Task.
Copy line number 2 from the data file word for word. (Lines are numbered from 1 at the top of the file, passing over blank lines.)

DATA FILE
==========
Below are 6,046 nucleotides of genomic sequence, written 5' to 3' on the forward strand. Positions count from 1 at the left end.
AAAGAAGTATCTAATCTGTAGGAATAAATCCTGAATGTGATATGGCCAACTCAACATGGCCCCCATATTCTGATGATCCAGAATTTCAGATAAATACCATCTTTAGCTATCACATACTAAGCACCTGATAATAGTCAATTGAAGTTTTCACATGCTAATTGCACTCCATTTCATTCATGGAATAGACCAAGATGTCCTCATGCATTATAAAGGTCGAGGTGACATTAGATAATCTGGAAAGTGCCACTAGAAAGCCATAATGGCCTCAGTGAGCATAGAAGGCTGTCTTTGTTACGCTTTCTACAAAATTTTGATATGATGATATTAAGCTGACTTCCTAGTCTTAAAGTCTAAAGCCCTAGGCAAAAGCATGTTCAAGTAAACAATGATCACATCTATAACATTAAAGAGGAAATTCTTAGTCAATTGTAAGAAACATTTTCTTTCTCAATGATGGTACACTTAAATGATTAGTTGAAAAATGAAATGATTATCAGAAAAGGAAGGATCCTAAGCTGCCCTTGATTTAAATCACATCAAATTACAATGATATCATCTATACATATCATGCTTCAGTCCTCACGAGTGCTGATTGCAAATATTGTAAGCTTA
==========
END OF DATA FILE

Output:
AAAGAAGTATCTAATCTGTAGGAATAAATCCTGAATGTGATATGGCCAACTCAACATGGCCCCCATATTCTGATGATCCAGAATTTCAGATAAATACCATCTTTAGCTATCACATACTAAGCACCTGATAATAGTCAATTGAAGTTTTCACATGCTAATTGCACTCCATTTCATTCATGGAATAGACCAAGATGTCCTCATGCATTATAAAGGTCGAGGTGACATTAGATAATCTGGAAAGTGCCACTAGAAAGCCATAATGGCCTCAGTGAGCATAGAAGGCTGTCTTTGTTACGCTTTCTACAAAATTTTGATATGATGATATTAAGCTGACTTCCTAGTCTTAAAGTCTAAAGCCCTAGGCAAAAGCATGTTCAAGTAAACAATGATCACATCTATAACATTAAAGAGGAAATTCTTAGTCAATTGTAAGAAACATTTTCTTTCTCAATGATGGTACACTTAAATGATTAGTTGAAAAATGAAATGATTATCAGAAAAGGAAGGATCCTAAGCTGCCCTTGATTTAAATCACATCAAATTACAATGATATCATCTATACATATCATGCTTCAGTCCTCACGAGTGCTGATTGCAAATATTGTAAGCTTA